"I got the LS7 through Jeff Schwartz via GM Performance Parts' Bill Martens. They'd torn down about 30 motors and put forged Mahles in 'em for some kind of CORR truck racing program, I think. The program got scotched and Jeff bought all the motors. That worked right into my SS 427 scheme. That's one thing I love about that motor because it looks so stock. All the SS 427 people come up expecting to see a big-block, and instead they see nothing because the motor sits so low and they wonder what the hell's going on. I love that."

Randy separated body from frame and installed 3-inch mini-tubs, smoothed the firewall, and notched the floor here and there to accommodate the rear suspension members.

Sheetmetal and others parts came from Year One, while he got the repro trim he needed from Restoration World. When it was ready for the shiny coat, Randy trucked it over to Midwest Muscle Car Restoration (Slinger, Wisconsin), where they anointed it with PPG GM '66 Mist Blue.

"Ten or 20 years from now," said Randy, "I wanted the car to still look timeless, not anchored by some paint fad that would immediately identify it with a certain, and perhaps forgettable, period."

While the chassis was still without its body, Randy fit the ancillary systems while the elbow room was plentiful. Be Cool made him a custom radiator and catch can. Rick's Hot Rods built him a custom 19-gallon stainless fuel tank to fit between framerails, which are moved inward 3 inches. Fuel delivery is initiated by a Walbro 255-gph in-tank pump. The 15:1 AGR rack steering got in the way of the first two header tubes on the driver's side, so Randy just went ahead and tweaked them for the necessary wiggle room.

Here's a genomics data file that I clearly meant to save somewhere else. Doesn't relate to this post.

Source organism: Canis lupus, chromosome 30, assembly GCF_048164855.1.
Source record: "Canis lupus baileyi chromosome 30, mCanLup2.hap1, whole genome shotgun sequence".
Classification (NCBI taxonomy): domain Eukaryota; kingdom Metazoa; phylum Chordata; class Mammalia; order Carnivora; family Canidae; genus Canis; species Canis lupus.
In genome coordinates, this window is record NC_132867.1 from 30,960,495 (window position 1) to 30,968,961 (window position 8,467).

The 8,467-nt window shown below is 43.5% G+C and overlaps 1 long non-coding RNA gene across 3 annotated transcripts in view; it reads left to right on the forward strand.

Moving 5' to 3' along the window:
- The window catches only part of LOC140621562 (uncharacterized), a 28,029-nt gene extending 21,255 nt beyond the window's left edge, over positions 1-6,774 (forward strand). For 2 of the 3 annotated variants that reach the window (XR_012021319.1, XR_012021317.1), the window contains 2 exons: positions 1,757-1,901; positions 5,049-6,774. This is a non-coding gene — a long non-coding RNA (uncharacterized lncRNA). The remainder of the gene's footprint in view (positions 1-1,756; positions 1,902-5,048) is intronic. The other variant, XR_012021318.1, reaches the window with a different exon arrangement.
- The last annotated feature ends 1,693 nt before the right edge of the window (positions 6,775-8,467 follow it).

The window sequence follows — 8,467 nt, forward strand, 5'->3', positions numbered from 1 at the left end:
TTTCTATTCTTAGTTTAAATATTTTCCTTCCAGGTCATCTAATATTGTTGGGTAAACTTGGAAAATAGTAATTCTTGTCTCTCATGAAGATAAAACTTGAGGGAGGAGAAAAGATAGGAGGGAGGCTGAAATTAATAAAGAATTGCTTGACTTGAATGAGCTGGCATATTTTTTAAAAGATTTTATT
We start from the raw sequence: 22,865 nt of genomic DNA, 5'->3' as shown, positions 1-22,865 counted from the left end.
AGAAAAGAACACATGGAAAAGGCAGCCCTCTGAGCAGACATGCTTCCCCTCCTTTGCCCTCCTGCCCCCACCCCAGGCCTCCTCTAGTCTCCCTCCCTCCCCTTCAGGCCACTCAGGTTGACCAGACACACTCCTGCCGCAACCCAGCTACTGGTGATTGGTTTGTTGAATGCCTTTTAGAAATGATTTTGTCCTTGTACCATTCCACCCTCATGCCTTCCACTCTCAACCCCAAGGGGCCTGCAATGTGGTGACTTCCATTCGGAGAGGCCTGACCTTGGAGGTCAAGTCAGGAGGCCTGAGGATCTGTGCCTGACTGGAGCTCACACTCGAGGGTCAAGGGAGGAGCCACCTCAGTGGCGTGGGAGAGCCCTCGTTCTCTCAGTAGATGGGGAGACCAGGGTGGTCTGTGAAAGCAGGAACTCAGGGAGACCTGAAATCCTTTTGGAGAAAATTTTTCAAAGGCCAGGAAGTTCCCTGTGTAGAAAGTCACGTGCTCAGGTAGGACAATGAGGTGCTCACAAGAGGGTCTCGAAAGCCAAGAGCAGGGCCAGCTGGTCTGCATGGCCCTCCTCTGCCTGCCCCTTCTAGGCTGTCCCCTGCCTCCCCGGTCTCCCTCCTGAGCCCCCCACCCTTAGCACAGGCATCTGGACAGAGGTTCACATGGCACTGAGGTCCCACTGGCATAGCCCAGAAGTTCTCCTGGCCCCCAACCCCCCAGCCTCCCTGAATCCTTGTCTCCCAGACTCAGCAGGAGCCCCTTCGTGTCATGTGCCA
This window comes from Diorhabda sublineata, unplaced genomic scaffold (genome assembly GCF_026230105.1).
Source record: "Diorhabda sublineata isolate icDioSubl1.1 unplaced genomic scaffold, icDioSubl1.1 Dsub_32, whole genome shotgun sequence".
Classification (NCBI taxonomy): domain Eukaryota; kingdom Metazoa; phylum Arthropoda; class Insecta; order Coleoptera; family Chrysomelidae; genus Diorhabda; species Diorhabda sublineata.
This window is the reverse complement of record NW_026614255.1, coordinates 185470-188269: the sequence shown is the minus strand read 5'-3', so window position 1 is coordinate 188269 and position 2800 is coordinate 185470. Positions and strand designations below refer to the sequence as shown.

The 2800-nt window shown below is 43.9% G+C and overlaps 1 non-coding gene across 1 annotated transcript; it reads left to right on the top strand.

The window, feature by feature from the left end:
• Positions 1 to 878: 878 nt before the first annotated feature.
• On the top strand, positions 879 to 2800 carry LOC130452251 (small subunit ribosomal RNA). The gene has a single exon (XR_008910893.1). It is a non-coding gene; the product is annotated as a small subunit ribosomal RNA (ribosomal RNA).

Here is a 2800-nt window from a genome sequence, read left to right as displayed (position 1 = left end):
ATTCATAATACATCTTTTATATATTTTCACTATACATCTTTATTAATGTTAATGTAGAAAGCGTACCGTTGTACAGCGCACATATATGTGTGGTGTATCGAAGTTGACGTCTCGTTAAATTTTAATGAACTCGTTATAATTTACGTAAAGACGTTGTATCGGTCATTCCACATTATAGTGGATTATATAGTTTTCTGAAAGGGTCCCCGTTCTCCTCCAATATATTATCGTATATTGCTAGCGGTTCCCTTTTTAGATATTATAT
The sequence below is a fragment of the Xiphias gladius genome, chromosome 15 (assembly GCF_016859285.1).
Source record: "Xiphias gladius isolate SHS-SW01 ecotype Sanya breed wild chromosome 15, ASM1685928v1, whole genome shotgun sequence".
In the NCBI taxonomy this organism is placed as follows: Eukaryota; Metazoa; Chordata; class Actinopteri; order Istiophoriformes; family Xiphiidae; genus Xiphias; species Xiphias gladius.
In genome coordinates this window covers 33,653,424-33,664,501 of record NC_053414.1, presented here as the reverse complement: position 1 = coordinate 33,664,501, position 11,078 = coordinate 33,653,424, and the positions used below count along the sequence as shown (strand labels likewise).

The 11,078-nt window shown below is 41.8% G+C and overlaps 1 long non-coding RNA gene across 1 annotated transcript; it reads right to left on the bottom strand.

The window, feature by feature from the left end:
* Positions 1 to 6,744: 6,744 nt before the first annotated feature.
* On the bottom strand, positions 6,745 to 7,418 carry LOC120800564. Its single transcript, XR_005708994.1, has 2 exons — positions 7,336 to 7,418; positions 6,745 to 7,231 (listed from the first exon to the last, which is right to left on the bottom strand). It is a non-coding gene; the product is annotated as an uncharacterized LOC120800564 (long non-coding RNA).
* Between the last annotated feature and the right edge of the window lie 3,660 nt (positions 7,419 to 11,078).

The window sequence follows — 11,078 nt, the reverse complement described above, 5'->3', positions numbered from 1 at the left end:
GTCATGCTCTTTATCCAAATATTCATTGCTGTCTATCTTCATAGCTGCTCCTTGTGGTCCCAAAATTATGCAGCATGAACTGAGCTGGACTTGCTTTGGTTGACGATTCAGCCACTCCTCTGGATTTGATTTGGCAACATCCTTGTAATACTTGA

Kwik Wire (Fond du Lac, Wisconsin) builds engine management systems and wire harnesses to put LS crate engines where they're really supposed to be-in old cars. Next stop, the rollers at West Bend Dyno Tune (West Bend, Wisconsin), where after a bit of timing and fuel-table tweaking, the latter-day 427 put down 440 hp and 404 lb-ft of torque.

Obviously Randy's a slave to details, and nowhere is he more intense about them than inside the car. Submerged in fields of black, bright orderly formations of controls and Stewart-Warner meters are frenched into the elegantly understated satin-black aluminum Rocky Mountain Dashes panel. The Vintage Air Gen IV HVAC controls and billet vents fit the scheme with a subtle demeanor. All the control knobs (including one for the ignition key), the delayed wiper system, and the battery hold-down are DSE products. Randy twists a Grant Signature Series tiller and kicks back in Cerullo SC Sport seats sprouting headrests from a truck model. All the black hides and the headliner are the issue of Ace Upholstery (West Bend, Indiana). Pin neat and looking good enough to eat.

Randy has just formed D&Z Customs (LLC) in Kewaskum, Wisconsin, about 30 feet from his house, a building he seeded with money from the sale of his celebrated '67 Camaro. He has already begun to build a machine for his first customer. Realize that at this point D&Z is a serious hobby shop that happens when Randy's not at his regular job with AT&T. All that, and he still has time to spend with his wife, October, son, Dylan (9), and daughter, Zoey (5). Might as well tell you right now, Dylan's got the sickie hot-car gene, too.